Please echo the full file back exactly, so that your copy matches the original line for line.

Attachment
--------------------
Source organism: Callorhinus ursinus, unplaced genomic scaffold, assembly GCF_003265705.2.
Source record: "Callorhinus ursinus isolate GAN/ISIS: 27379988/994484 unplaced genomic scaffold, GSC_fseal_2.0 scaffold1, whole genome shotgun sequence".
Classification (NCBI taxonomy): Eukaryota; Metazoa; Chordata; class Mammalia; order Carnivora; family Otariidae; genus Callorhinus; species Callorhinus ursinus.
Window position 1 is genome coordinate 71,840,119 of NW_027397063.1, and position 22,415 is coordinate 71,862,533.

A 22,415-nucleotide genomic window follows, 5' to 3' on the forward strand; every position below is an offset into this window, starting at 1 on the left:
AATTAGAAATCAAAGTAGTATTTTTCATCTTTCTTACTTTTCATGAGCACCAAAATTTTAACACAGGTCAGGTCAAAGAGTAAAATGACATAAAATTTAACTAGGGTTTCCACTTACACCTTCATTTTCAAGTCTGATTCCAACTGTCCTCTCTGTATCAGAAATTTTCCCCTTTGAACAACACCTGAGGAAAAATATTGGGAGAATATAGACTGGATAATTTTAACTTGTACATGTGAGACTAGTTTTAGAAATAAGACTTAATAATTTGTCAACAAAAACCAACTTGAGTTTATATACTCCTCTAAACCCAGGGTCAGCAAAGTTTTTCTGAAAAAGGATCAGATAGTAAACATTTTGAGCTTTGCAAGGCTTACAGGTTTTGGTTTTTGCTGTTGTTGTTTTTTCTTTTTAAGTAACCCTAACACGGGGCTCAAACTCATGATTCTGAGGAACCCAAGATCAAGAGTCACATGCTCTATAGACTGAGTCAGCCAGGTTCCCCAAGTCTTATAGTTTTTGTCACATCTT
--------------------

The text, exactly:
Source organism: Callorhinus ursinus, unplaced genomic scaffold, assembly GCF_003265705.2.
Source record: "Callorhinus ursinus isolate GAN/ISIS: 27379988/994484 unplaced genomic scaffold, GSC_fseal_2.0 scaffold1, whole genome shotgun sequence".
Classification (NCBI taxonomy): Eukaryota; Metazoa; Chordata; class Mammalia; order Carnivora; family Otariidae; genus Callorhinus; species Callorhinus ursinus.
Window position 1 is genome coordinate 71,840,119 of NW_027397063.1, and position 22,415 is coordinate 71,862,533.

A 22,415-nucleotide genomic window follows, 5' to 3' on the forward strand; every position below is an offset into this window, starting at 1 on the left:
AATTAGAAATCAAAGTAGTATTTTTCATCTTTCTTACTTTTCATGAGCACCAAAATTTTAACACAGGTCAGGTCAAAGAGTAAAATGACATAAAATTTAACTAGGGTTTCCACTTACACCTTCATTTTCAAGTCTGATTCCAACTGTCCTCTCTGTATCAGAAATTTTCCCCTTTGAACAACACCTGAGGAAAAATATTGGGAGAATATAGACTGGATAATTTTAACTTGTACATGTGAGACTAGTTTTAGAAATAAGACTTAATAATTTGTCAACAAAAACCAACTTGAGTTTATATACTCCTCTAAACCCAGGGTCAGCAAAGTTTTTCTGAAAAAGGATCAGATAGTAAACATTTTGAGCTTTGCAAGGCTTACAGGTTTTGGTTTTTGCTGTTGTTGTTTTTTCTTTTTAAGTAACCCTAACACGGGGCTCAAACTCATGATTCTGAGGAACCCAAGATCAAGAGTCACATGCTCTATAGACTGAGTCAGCCAGGTTCCCCAAGTCTTATAGTTTTTGTCACATCTT